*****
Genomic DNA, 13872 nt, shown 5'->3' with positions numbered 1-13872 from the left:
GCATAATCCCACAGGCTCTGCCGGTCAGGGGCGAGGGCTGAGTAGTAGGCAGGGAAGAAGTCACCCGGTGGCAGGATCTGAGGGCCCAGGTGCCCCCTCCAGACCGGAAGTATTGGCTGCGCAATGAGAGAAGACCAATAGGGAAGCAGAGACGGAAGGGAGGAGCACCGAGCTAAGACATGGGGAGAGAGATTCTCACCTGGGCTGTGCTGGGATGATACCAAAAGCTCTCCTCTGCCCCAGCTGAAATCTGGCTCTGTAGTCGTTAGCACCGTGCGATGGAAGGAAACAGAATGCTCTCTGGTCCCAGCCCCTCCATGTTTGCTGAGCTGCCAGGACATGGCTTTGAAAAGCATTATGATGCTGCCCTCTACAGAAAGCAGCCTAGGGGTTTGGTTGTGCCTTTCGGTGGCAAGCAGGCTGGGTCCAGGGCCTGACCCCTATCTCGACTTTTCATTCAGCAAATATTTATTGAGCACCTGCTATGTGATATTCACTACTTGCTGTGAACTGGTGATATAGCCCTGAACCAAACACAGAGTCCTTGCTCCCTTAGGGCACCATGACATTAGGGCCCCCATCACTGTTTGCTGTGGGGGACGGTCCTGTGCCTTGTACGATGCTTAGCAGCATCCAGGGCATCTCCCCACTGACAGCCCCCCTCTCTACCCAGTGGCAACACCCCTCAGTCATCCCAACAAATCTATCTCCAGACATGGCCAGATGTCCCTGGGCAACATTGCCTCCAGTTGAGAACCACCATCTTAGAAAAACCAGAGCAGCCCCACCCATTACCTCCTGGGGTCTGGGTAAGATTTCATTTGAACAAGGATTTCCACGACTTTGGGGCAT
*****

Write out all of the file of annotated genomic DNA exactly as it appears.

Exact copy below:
Genomic DNA, 13872 nt, shown 5'->3' with positions numbered 1-13872 from the left:
GCATAATCCCACAGGCTCTGCCGGTCAGGGGCGAGGGCTGAGTAGTAGGCAGGGAAGAAGTCACCCGGTGGCAGGATCTGAGGGCCCAGGTGCCCCCTCCAGACCGGAAGTATTGGCTGCGCAATGAGAGAAGACCAATAGGGAAGCAGAGACGGAAGGGAGGAGCACCGAGCTAAGACATGGGGAGAGAGATTCTCACCTGGGCTGTGCTGGGATGATACCAAAAGCTCTCCTCTGCCCCAGCTGAAATCTGGCTCTGTAGTCGTTAGCACCGTGCGATGGAAGGAAACAGAATGCTCTCTGGTCCCAGCCCCTCCATGTTTGCTGAGCTGCCAGGACATGGCTTTGAAAAGCATTATGATGCTGCCCTCTACAGAAAGCAGCCTAGGGGTTTGGTTGTGCCTTTCGGTGGCAAGCAGGCTGGGTCCAGGGCCTGACCCCTATCTCGACTTTTCATTCAGCAAATATTTATTGAGCACCTGCTATGTGATATTCACTACTTGCTGTGAACTGGTGATATAGCCCTGAACCAAACACAGAGTCCTTGCTCCCTTAGGGCACCATGACATTAGGGCCCCCATCACTGTTTGCTGTGGGGGACGGTCCTGTGCCTTGTACGATGCTTAGCAGCATCCAGGGCATCTCCCCACTGACAGCCCCCCTCTCTACCCAGTGGCAACACCCCTCAGTCATCCCAACAAATCTATCTCCAGACATGGCCAGATGTCCCTGGGCAACATTGCCTCCAGTTGAGAACCACCATCTTAGAAAAACCAGAGCAGCCCCACCCATTACCTCCTGGGGTCTGGGTAAGATTTCATTTGAACAAGGATTTCCACGACTTTGGGGCAT